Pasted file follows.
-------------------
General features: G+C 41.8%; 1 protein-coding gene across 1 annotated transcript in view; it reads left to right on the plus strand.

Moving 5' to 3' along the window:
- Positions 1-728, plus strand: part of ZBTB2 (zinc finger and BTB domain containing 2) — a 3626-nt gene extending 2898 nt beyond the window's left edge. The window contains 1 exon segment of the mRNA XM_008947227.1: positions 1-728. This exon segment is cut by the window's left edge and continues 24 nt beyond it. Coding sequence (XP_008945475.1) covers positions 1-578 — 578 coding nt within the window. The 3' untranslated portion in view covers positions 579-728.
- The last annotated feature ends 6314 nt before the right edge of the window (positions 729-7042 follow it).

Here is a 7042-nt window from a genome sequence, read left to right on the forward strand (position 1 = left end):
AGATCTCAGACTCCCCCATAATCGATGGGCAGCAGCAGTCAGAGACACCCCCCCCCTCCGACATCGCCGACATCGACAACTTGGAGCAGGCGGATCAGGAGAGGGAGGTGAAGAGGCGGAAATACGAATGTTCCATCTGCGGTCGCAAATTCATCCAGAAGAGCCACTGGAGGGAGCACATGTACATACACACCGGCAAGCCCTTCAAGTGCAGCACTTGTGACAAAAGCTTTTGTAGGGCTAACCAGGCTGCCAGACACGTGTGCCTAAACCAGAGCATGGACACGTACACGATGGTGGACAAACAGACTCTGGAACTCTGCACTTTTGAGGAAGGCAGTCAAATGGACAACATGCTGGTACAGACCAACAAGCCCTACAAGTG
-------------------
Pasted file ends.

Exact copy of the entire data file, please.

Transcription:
General features: G+C 41.8%; 1 protein-coding gene across 1 annotated transcript in view; it reads left to right on the plus strand.

Moving 5' to 3' along the window:
- Positions 1-728, plus strand: part of ZBTB2 (zinc finger and BTB domain containing 2) — a 3626-nt gene extending 2898 nt beyond the window's left edge. The window contains 1 exon segment of the mRNA XM_008947227.1: positions 1-728. This exon segment is cut by the window's left edge and continues 24 nt beyond it. Coding sequence (XP_008945475.1) covers positions 1-578 — 578 coding nt within the window. The 3' untranslated portion in view covers positions 579-728.
- The last annotated feature ends 6314 nt before the right edge of the window (positions 729-7042 follow it).

Here is a 7042-nt window from a genome sequence, read left to right on the forward strand (position 1 = left end):
AGATCTCAGACTCCCCCATAATCGATGGGCAGCAGCAGTCAGAGACACCCCCCCCCTCCGACATCGCCGACATCGACAACTTGGAGCAGGCGGATCAGGAGAGGGAGGTGAAGAGGCGGAAATACGAATGTTCCATCTGCGGTCGCAAATTCATCCAGAAGAGCCACTGGAGGGAGCACATGTACATACACACCGGCAAGCCCTTCAAGTGCAGCACTTGTGACAAAAGCTTTTGTAGGGCTAACCAGGCTGCCAGACACGTGTGCCTAAACCAGAGCATGGACACGTACACGATGGTGGACAAACAGACTCTGGAACTCTGCACTTTTGAGGAAGGCAGTCAAATGGACAACATGCTGGTACAGACCAACAAGCCCTACAAGTG